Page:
Tuesday, August 30, 2016

Lili Boulanger Wins the Prix de Rome

You may have heard of Nadia Boulanger (1887–1979), legendary teacher to Aaron Copland, Philip Glass, Astor Piazzolla, and many more. But did you know that Nadia had a younger sister, Lili (1893–1918), who was a talented composer? Let’s wrap up our discussion on women composers this month by looking at Lili and her work.

Courtesy of https://commons.wikimedia.org

The talented Boulanger sisters were born into privileged circumstances near the end of the nineteenth century. Musical talent ran in their blood, their grandmother was a celebrated singer and their father, a former winner of the Prix de Rome.  It is no wonder that both girls decided to pursue music as a career. Nadia, feeling pressure to financially sustain her family following their aged father’s death, attempted several times to win the Prix de Rome to no avail. While the Paris Conservatoire allowed women to enter the competition at the time, it made it nearly impossible for them to win. Despite this, Lili got the idea to attempt the competition herself and, in 1913, became the first woman to win with her cantata Faust et Helene.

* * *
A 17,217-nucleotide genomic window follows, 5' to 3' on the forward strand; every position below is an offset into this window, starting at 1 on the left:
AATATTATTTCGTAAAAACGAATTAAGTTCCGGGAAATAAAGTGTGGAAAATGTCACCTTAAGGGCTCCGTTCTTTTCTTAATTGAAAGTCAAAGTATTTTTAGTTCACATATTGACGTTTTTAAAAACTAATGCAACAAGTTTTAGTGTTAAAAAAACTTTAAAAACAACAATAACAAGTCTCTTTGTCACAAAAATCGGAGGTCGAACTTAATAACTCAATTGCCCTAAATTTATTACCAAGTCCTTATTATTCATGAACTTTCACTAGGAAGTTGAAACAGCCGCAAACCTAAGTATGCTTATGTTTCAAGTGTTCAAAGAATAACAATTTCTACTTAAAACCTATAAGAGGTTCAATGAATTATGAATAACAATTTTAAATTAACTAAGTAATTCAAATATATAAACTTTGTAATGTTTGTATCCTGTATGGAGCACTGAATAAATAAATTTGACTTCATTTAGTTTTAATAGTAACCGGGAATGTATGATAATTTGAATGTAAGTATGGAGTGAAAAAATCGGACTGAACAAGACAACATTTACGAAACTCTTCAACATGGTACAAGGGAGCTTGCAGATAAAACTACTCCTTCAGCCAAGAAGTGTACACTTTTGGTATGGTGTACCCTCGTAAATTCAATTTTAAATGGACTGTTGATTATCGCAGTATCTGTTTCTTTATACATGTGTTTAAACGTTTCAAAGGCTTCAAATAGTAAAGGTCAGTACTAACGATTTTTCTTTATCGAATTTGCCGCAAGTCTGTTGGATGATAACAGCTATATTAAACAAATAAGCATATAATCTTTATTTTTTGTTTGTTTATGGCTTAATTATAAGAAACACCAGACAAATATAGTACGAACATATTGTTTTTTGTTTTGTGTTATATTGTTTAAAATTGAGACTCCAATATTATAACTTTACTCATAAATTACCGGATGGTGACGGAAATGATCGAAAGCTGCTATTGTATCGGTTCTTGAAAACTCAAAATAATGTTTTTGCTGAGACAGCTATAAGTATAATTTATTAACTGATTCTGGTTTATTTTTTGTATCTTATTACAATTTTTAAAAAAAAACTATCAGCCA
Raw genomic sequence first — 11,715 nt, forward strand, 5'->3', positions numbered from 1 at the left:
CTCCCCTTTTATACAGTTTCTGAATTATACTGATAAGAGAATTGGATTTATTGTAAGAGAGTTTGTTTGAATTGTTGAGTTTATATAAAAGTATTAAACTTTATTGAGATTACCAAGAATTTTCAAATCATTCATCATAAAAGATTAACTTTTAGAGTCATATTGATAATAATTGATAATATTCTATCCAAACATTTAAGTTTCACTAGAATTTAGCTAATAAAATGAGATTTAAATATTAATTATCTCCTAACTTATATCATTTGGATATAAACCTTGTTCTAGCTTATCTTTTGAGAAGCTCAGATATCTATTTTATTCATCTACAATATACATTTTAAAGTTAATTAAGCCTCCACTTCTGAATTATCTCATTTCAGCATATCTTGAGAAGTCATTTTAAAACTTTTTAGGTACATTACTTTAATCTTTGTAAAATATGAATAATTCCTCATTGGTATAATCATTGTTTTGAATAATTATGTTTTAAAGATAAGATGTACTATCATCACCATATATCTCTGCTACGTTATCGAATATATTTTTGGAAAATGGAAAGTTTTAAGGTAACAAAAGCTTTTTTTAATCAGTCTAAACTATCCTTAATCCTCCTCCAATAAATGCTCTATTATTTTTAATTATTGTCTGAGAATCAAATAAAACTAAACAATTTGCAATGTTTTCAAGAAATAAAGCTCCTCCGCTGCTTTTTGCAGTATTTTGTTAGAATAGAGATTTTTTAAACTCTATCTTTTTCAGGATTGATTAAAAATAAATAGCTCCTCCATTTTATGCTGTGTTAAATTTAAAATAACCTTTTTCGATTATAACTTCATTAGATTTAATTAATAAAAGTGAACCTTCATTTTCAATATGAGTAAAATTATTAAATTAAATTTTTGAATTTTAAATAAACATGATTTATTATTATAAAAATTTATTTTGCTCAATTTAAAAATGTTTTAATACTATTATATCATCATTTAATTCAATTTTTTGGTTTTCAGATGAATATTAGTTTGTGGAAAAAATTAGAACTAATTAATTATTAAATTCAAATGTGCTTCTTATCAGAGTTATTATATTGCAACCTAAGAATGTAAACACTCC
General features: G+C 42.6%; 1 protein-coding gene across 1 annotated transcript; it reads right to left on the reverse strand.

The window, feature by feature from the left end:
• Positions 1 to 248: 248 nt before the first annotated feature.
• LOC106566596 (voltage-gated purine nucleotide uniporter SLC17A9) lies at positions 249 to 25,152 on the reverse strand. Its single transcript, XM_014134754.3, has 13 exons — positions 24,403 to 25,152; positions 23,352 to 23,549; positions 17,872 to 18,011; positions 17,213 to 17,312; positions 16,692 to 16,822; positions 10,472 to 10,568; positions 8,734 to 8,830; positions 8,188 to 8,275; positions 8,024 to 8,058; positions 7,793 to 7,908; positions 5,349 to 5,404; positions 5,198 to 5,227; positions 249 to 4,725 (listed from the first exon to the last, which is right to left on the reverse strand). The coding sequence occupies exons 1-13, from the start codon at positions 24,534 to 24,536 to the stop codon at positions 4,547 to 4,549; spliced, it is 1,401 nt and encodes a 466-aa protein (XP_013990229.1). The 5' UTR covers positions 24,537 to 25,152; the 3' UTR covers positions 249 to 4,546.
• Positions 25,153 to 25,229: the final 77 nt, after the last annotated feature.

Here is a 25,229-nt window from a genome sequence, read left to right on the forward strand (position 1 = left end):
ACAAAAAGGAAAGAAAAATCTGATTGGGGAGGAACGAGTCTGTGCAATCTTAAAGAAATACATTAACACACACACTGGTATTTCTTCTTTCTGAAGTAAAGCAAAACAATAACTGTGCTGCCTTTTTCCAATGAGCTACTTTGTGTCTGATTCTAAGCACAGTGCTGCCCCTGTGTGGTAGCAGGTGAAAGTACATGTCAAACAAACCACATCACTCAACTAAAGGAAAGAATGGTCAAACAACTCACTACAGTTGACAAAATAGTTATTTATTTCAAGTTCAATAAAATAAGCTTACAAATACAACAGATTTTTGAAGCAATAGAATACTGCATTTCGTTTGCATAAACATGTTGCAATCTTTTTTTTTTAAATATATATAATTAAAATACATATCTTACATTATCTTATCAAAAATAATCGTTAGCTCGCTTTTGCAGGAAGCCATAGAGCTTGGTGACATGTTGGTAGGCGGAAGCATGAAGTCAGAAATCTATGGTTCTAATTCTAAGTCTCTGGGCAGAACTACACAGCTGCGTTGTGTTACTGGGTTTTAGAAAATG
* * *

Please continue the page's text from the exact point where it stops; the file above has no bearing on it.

After winning this prestigious competition, Lili was launched into the musical world, having her works performed alongside the masters and quickly obtaining a contract with a music publishing company, who promised a steady income.

Having struggled with health problems since she was a child, Lili’s health began to deteriorate shortly thereafter. She passed away at the age 24, leaving the world to wonder what musical masterpieces could have been if she had lived a full life.

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